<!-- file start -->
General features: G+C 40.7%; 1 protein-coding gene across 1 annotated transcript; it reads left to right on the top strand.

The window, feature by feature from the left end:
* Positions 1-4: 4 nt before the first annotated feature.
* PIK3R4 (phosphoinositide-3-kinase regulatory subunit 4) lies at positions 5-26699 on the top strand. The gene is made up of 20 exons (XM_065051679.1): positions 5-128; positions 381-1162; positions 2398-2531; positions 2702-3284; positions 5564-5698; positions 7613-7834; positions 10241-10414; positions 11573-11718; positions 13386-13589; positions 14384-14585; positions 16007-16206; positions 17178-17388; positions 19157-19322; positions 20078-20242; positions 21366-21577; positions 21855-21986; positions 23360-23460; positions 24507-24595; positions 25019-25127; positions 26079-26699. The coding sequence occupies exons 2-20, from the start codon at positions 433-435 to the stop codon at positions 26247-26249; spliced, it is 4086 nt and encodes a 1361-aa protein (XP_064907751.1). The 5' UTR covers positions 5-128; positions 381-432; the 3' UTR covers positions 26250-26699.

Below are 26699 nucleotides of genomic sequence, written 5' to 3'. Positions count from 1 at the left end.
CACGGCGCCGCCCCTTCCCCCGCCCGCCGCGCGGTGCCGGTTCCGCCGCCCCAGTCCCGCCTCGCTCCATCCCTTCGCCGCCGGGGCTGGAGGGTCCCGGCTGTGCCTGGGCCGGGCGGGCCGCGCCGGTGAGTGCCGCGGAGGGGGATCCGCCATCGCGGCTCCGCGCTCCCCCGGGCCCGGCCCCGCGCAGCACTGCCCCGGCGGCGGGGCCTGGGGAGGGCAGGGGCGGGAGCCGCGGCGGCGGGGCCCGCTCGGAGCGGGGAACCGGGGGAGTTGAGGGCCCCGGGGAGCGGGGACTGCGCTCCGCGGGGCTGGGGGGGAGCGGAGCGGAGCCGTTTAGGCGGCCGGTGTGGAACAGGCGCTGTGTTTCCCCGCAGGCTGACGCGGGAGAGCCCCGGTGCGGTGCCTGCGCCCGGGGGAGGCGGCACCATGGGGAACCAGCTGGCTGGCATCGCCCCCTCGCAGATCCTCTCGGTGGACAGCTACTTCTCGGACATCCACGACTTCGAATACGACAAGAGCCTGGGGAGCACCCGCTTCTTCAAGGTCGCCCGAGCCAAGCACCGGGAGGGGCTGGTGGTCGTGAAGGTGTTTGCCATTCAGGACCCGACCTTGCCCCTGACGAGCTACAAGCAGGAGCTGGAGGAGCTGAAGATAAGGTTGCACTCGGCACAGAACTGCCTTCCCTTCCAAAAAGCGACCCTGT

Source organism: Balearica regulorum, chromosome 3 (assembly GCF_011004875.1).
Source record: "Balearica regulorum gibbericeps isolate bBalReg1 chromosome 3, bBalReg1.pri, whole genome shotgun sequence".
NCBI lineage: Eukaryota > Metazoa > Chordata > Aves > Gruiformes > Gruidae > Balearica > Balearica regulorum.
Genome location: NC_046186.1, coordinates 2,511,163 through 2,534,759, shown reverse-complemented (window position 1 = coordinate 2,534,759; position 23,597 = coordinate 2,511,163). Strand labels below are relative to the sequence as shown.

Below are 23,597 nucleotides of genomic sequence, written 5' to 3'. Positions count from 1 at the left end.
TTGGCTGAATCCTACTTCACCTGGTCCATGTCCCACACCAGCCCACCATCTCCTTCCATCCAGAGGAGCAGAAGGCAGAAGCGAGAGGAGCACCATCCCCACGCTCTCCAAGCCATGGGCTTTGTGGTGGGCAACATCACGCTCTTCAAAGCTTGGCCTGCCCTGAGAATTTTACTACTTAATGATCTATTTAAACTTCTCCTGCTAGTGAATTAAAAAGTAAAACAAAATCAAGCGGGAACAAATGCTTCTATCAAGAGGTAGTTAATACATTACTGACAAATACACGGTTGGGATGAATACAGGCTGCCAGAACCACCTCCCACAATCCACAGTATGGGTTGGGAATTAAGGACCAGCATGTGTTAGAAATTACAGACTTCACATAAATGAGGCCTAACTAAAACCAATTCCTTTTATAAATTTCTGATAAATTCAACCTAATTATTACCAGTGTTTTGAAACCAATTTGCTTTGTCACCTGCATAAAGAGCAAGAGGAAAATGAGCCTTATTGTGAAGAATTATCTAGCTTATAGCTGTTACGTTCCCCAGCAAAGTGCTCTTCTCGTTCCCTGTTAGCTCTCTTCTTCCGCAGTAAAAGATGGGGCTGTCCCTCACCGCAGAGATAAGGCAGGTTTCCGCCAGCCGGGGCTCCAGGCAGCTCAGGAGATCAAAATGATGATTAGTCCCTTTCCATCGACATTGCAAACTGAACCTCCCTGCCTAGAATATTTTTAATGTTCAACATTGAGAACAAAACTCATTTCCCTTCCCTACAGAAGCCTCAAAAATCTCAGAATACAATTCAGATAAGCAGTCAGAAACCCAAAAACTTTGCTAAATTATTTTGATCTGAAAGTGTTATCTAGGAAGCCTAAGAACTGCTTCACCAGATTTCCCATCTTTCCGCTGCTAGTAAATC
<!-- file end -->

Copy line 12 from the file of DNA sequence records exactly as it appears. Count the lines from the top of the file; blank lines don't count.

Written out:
TTGGCTGAATCCTACTTCACCTGGTCCATGTCCCACACCAGCCCACCATCTCCTTCCATCCAGAGGAGCAGAAGGCAGAAGCGAGAGGAGCACCATCCCCACGCTCTCCAAGCCATGGGCTTTGTGGTGGGCAACATCACGCTCTTCAAAGCTTGGCCTGCCCTGAGAATTTTACTACTTAATGATCTATTTAAACTTCTCCTGCTAGTGAATTAAAAAGTAAAACAAAATCAAGCGGGAACAAATGCTTCTATCAAGAGGTAGTTAATACATTACTGACAAATACACGGTTGGGATGAATACAGGCTGCCAGAACCACCTCCCACAATCCACAGTATGGGTTGGGAATTAAGGACCAGCATGTGTTAGAAATTACAGACTTCACATAAATGAGGCCTAACTAAAACCAATTCCTTTTATAAATTTCTGATAAATTCAACCTAATTATTACCAGTGTTTTGAAACCAATTTGCTTTGTCACCTGCATAAAGAGCAAGAGGAAAATGAGCCTTATTGTGAAGAATTATCTAGCTTATAGCTGTTACGTTCCCCAGCAAAGTGCTCTTCTCGTTCCCTGTTAGCTCTCTTCTTCCGCAGTAAAAGATGGGGCTGTCCCTCACCGCAGAGATAAGGCAGGTTTCCGCCAGCCGGGGCTCCAGGCAGCTCAGGAGATCAAAATGATGATTAGTCCCTTTCCATCGACATTGCAAACTGAACCTCCCTGCCTAGAATATTTTTAATGTTCAACATTGAGAACAAAACTCATTTCCCTTCCCTACAGAAGCCTCAAAAATCTCAGAATACAATTCAGATAAGCAGTCAGAAACCCAAAAACTTTGCTAAATTATTTTGATCTGAAAGTGTTATCTAGGAAGCCTAAGAACTGCTTCACCAGATTTCCCATCTTTCCGCTGCTAGTAAATC